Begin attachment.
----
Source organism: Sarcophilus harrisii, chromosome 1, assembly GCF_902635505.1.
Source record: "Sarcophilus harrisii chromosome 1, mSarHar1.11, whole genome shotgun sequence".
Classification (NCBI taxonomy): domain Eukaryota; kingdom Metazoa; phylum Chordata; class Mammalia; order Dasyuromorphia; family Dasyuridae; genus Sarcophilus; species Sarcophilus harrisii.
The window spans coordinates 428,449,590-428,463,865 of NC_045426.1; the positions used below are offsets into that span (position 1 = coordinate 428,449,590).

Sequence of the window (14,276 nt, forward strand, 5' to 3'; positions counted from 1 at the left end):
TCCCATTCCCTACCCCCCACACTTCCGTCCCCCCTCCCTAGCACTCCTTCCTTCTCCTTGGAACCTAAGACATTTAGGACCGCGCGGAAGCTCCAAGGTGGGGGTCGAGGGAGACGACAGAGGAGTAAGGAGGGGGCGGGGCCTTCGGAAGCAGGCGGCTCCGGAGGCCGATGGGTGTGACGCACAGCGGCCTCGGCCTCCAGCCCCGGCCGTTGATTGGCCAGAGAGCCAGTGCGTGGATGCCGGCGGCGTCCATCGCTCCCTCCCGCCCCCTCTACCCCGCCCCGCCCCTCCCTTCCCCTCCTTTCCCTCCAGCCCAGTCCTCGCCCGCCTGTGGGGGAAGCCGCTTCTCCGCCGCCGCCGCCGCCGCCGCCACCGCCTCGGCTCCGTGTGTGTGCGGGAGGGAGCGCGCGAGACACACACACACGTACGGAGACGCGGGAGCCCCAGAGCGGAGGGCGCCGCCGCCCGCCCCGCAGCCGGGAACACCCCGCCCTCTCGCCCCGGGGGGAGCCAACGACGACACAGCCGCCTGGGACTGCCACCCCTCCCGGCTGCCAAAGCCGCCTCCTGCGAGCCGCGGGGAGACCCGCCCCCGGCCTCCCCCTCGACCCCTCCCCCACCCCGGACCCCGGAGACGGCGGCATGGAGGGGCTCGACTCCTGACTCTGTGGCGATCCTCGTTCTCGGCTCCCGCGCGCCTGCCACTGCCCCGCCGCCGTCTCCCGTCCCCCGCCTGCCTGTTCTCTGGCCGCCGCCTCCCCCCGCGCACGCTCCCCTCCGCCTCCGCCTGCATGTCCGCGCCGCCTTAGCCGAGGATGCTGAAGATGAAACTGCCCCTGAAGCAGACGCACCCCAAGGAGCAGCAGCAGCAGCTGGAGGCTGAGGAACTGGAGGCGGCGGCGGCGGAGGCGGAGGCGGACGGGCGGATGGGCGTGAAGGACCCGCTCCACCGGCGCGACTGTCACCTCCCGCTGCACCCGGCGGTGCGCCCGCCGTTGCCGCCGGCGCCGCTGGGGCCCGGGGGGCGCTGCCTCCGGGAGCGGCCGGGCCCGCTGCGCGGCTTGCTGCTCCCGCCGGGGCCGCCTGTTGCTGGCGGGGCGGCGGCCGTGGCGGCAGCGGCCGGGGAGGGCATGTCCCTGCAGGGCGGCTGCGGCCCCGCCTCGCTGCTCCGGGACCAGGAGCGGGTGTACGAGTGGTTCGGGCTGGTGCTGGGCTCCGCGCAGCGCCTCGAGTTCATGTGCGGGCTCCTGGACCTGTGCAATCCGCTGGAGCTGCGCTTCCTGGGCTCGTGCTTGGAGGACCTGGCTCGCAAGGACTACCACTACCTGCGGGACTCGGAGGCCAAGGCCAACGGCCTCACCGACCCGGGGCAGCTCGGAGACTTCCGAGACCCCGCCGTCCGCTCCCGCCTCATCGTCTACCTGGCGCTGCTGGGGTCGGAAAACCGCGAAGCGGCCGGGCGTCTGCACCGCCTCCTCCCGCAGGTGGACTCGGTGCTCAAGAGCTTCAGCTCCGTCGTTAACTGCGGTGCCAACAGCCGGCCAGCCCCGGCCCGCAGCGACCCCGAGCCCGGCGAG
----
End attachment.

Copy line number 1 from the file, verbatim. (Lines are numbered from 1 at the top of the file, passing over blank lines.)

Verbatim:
Source organism: Sarcophilus harrisii, chromosome 1, assembly GCF_902635505.1.